Slight correction : No change nor downgrading in engine between 2014-2015. L-LE-S use the same 132hp they had. The 140hp (exact same engine but with Vavematic - more mpg but less torque) was and still is an LEeco exclusive.

    0

    Share this comment


    Link to comment
    Share on other sites


    Your content will need to be approved by a moderator

    Guest
    You are commenting as a guest. If you have an account, please sign in.
    Add a comment...

    ×   You have pasted content with formatting.   Remove formatting

      Only 75 emoticons maximum are allowed.

    ×   Your link has been automatically embedded.   Display as a link instead

    ×   Your previous content has been restored.   Clear editor




  • Popular Stories

  • Today's Birthdays

    1. Bandit '79
      Bandit '79
      (44 years old)
    2. Ur_pimp
      Ur_pimp
      (27 years old)
  • Similar Content

    • By William Maley
      Mazda is already known for building vehicles that are fun to drive and is garnering one for their distinctive designs. One area that Mazda might not get a lot of credit is the constant improvements they make to their lineup. Take for example the Mazda6 sedan. Since its launch back in 2013 as a 2014 model, Mazda has been updating the 6 with new improvements and features to make it better. For example, when we drove the 2016 Mazda6 back in 2015, it featured new dashboard and infotainment system that made it more pleasant to be in. For 2017, Mazda has introduced two big changes for 6 - one dealing with handling and the other dealing with overall refinement.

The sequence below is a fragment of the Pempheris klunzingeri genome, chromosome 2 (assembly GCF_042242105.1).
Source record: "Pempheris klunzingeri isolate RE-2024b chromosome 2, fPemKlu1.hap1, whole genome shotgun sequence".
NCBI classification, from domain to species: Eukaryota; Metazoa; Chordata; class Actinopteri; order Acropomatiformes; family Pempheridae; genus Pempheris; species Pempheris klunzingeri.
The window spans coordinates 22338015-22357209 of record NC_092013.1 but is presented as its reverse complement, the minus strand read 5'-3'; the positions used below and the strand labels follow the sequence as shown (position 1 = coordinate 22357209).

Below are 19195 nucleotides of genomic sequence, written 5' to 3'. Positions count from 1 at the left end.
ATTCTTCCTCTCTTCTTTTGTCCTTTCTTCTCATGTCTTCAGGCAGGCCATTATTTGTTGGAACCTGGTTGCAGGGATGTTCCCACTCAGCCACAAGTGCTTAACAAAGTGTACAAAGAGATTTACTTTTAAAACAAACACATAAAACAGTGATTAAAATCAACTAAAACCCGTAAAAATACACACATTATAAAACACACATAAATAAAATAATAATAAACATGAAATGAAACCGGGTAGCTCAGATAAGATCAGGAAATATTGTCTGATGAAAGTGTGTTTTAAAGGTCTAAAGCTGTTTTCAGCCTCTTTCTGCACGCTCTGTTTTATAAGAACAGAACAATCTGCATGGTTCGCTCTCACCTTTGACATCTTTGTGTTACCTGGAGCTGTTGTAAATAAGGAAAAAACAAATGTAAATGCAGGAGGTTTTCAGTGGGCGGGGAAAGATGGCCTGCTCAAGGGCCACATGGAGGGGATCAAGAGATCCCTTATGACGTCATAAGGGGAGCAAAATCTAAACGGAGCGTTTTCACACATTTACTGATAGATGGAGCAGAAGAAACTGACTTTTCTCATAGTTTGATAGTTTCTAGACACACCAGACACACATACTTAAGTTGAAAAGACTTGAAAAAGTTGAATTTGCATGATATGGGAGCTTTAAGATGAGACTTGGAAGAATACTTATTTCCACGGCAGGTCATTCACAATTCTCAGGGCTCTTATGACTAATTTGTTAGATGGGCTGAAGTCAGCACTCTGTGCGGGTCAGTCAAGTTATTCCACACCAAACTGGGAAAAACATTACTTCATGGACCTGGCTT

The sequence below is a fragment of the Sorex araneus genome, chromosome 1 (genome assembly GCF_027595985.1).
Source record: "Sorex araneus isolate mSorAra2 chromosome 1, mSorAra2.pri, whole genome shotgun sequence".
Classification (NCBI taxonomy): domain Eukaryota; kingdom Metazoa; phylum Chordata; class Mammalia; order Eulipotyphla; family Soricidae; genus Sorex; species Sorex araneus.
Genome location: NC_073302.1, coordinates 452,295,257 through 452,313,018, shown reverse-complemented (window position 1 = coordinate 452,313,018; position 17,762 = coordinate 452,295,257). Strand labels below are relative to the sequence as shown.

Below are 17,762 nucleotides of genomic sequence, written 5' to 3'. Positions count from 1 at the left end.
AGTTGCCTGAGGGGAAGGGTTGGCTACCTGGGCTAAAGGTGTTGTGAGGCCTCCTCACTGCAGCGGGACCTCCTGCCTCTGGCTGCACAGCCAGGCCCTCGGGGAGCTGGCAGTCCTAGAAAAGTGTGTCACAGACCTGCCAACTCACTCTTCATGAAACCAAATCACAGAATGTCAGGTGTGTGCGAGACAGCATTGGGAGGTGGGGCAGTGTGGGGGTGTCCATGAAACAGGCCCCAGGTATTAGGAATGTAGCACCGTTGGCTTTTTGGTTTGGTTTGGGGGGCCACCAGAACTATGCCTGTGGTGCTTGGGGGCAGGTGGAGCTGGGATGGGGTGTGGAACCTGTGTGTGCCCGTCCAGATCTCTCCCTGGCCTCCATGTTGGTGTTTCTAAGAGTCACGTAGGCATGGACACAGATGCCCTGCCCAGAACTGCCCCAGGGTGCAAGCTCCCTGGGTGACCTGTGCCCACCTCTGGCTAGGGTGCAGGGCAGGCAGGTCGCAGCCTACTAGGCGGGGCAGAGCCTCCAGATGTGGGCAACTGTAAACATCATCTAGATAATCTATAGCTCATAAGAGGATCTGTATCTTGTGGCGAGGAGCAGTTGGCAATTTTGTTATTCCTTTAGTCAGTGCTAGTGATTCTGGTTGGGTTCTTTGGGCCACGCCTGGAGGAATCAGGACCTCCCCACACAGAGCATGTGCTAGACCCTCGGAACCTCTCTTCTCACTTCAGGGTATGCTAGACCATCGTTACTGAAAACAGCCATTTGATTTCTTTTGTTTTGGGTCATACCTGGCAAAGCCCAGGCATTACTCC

First up is Mazda’s G-Vectoring Control. This system monitors steering and throttle input (along with a few other things according to the brand), and when it deems necessary, will reduce engine power to shift weight to the front. This is said to improve overall handling in a corner. Here’s the thing, I really can’t tell if this system makes the 2017 Mazda6 a better handler than the previous 6 I drove back in 2015. The model shows the sharp handling characteristics that has made it one of the best driving models in the class with little body roll and steering that feels direct.  I would need to drive both a 2016 and 2017 Mazda6 back to back to see if there is a difference. The other improvement for the 2017 Mazda6 will be noticed by anyone going for a ride; a quieter interior. Mazda has added a bit more sound insulation for the 6 and it makes for a more pleasant driving experience. There isn’t as much wind whistle as there was in previous 6s I have driven. You still do get a fair amount of tire noise, but that’s more due to the 19-inch wheels fitted on the Grand Touring. The 19-inch wheels also make the ride slightly rough with various bumps being transmitted clearly to the backsides of you and your passengers. Mazda hasn’t messed with anything else for the 2017 6 and that’s mostly a good thing. It still retains the striking good looks of the outside, especially in this bronze color seen here.  The Mazda6’s interior is towards the top of the class with a modern design, high-quality materials, and an easy to understand control layout. The leather seats offer the right amount of comfort for long trips. Those sitting in the back will have no complaints in terms of head and legroom. Under the hood is a 2.5L SkyActiv-G four-cylinder engine with 184 horsepower and 185 pound-feet of torque. Sport and Touring models get the option of either a six-speed manual or automatic, while the Grand Touring makes due with only the automatic. The engine is a spritely performer with strong acceleration and having the power ready to go when needed. The six-speed is quick when it comes to downshifts. But the transmission does stumble when it comes to upshifts as it is slow to respond when you need that punch of power. At least the automatic transmission does feature paddles on the steering wheel to allow for some manual control to solve this. The continuous updates Mazda makes to the vehicles should be applauded as it helps keep them competitive in light of tougher competition. The 2017 Mazda6 is a key example of this. You might not be able to detect one of the changes made, but the other one us quite noticeable and makes the 6 that much better. Disclaimer: Mazda Provided the 6, Insurance, and One Tank of Gas